2. Here's a quick way to find out if your dishwasher is an energy hog. If you have a porcelain tub dishwasher which has no filterbasket, it's very likely a big energy user. Energy saving dishwashers are likely to have stainless or polystyrene tubs and often use a wash system with a filter basket vs. a built-in food chopper.

  3. Does your refrigerator make a loud clunking sound when the compressor turns on? That's a good clue that this has a traditional compressor that runs a long time at high speed to provide cooling and then shuts down for a long period. Most refrigerators today have smaller more efficient compressors that do not cycle on and off but slow down and speed up based on cooling demand.

Another test you might use is age. If an appliance is over 15 years old, consider it suspect. If the appliance is working well, not service prone, and you just love it, then keep it. But, when you have the next service call on old Bessie, it's time to say goodby. The combined cost of repair and potential energy savings of a new appliance make a compelling case for replacement.

GE Monitor Top Refrigerator

GE Monitor Top

There are other reasons to replace appliances such as a kitchen remodel or a move into a new house, but use the above recommendations to think through your appliance replacement needs. Of course, consult your builder or designer, and count on the professionals at Arizona Wholesale Supply for all your appliance needs and more.

For more information call or visit the experts at Arizona Wholesale Supply .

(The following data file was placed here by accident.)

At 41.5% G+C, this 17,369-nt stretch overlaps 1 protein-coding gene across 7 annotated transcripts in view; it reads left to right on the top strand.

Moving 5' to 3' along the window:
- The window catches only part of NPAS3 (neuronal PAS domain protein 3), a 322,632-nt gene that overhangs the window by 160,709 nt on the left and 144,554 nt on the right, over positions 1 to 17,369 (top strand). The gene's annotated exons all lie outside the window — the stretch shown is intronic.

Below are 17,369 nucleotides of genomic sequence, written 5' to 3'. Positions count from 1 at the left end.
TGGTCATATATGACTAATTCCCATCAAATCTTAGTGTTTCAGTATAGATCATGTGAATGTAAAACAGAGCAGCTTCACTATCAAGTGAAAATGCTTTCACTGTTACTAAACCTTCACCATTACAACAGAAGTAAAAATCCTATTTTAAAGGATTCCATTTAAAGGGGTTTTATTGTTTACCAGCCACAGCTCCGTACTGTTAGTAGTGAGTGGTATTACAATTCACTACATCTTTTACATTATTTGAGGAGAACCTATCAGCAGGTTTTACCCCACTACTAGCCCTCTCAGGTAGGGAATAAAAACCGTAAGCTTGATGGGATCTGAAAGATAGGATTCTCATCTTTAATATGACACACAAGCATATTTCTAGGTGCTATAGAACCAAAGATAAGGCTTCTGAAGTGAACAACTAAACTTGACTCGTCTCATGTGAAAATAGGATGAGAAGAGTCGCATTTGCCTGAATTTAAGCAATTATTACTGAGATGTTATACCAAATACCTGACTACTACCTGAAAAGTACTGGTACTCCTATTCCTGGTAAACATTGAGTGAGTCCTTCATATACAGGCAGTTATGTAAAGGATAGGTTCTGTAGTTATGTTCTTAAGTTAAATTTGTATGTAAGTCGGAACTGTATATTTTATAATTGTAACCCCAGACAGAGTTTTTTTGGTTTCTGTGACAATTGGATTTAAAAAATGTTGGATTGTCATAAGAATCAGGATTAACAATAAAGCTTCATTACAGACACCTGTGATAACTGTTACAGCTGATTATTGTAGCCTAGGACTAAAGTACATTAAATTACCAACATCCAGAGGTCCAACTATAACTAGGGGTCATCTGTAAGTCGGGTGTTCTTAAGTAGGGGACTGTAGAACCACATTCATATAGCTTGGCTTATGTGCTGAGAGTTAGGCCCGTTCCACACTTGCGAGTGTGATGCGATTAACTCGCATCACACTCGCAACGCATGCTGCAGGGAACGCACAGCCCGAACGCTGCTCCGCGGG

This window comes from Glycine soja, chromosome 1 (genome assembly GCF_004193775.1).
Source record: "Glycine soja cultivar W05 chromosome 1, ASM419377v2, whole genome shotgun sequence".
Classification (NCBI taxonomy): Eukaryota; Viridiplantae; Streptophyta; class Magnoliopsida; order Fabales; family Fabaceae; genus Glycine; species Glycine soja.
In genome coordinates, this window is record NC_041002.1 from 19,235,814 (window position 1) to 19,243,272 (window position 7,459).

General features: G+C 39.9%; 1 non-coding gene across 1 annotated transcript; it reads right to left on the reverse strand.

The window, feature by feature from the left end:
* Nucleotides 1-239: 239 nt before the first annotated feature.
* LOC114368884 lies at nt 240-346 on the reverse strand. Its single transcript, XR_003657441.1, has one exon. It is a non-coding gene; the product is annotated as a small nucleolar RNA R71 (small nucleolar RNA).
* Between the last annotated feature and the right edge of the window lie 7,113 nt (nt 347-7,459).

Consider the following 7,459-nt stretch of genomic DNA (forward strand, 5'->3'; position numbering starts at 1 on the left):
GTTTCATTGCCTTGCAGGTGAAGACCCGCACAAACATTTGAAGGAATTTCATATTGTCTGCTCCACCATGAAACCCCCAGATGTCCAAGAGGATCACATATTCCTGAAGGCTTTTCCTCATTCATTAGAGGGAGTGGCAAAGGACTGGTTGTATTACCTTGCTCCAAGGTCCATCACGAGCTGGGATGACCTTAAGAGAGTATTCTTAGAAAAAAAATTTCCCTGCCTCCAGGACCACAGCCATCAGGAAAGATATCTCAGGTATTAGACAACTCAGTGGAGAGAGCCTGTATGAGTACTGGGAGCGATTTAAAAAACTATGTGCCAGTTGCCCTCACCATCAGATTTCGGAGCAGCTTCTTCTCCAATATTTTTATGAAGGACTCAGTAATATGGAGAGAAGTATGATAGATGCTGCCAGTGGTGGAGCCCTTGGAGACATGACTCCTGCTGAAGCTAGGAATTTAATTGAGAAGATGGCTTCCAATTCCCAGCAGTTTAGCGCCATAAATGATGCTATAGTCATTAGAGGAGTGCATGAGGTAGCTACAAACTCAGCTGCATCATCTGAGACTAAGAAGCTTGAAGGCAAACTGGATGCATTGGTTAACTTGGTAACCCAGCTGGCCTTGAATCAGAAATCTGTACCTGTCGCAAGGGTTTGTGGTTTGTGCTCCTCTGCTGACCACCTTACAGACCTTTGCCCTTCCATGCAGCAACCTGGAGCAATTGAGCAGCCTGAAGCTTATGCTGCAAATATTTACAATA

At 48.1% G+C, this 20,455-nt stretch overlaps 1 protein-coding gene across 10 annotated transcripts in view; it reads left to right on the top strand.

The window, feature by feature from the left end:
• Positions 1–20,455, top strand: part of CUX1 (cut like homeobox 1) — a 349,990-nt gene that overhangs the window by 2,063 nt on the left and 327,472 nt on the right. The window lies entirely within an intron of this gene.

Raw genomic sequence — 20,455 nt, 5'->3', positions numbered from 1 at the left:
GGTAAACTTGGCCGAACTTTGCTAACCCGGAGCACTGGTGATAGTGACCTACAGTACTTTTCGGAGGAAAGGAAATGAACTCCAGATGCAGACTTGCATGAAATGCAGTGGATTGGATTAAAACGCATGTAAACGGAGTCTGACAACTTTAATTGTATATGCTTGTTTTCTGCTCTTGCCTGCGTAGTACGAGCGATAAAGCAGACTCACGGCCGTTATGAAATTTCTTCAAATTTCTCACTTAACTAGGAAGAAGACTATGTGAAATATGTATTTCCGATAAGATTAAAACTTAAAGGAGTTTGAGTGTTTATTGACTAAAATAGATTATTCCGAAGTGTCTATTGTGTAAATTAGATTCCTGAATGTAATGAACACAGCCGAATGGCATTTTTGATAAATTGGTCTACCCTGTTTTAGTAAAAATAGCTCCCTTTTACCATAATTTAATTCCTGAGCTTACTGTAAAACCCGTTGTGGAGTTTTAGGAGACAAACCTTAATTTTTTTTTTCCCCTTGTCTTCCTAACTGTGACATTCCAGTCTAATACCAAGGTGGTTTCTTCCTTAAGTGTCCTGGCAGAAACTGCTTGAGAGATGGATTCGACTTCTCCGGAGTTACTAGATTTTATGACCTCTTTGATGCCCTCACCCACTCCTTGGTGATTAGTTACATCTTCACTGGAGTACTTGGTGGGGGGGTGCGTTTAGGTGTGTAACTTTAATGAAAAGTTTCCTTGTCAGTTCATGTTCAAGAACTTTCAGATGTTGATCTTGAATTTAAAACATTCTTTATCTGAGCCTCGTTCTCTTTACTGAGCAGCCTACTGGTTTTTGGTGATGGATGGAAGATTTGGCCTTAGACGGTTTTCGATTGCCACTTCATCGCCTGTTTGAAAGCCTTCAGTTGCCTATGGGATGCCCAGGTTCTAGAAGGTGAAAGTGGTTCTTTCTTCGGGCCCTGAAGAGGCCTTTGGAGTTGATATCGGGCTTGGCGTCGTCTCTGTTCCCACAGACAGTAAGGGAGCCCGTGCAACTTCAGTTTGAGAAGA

Appliances, floor coverings, window treatments, and more

Arizona Wholesale

Phoenix 602 258-7901, Scottsdale 480 596-0092, Tucson 520 795-4663

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D-I-Y Appliance Repair

Tips on Fixing Your Own Appliances

Appliance Repair Advice

Having more than just a few years in appliance sales, I've often had the impulse to do some minor repairs on my own appliances. It never went well. For example, replacing a refrigerator door gasket seemed like an easy job, but in my case it turned into a nightmare. Did you know that in the process of replacing a gasket, you may have to remove and re-install both the door and the door liner? Not a fun experience. Here are some tips to save you time and money:

1. Be certain of your diagnosis.

What's the problem? Refrigerator not cooling. This can be many things. If your use and care manual doesn't help, you might be able to get a repair manual and/or a parts list from your nearby appliance parts house. It's not always possible, but it is so much better if you know what needs to be fixed or replaced before you start taking things apart.

2. Learn what you need to do before you begin.

Review online help pages and videos that demonstrate the process. There are many YouTube videos by appliance service companies and appliance manufacturers demonstrating common repairs.

3. Assemble the necessary parts and tools in advance.

Nobody wants to remove a refrigerator and freezer door, only to find out that there is a broken plastic part on the hinge assembly that also needs to be replaced, and by the way, the part is on backorder. Order all the parts you might need, just in case.

4. Clear your work area in advance.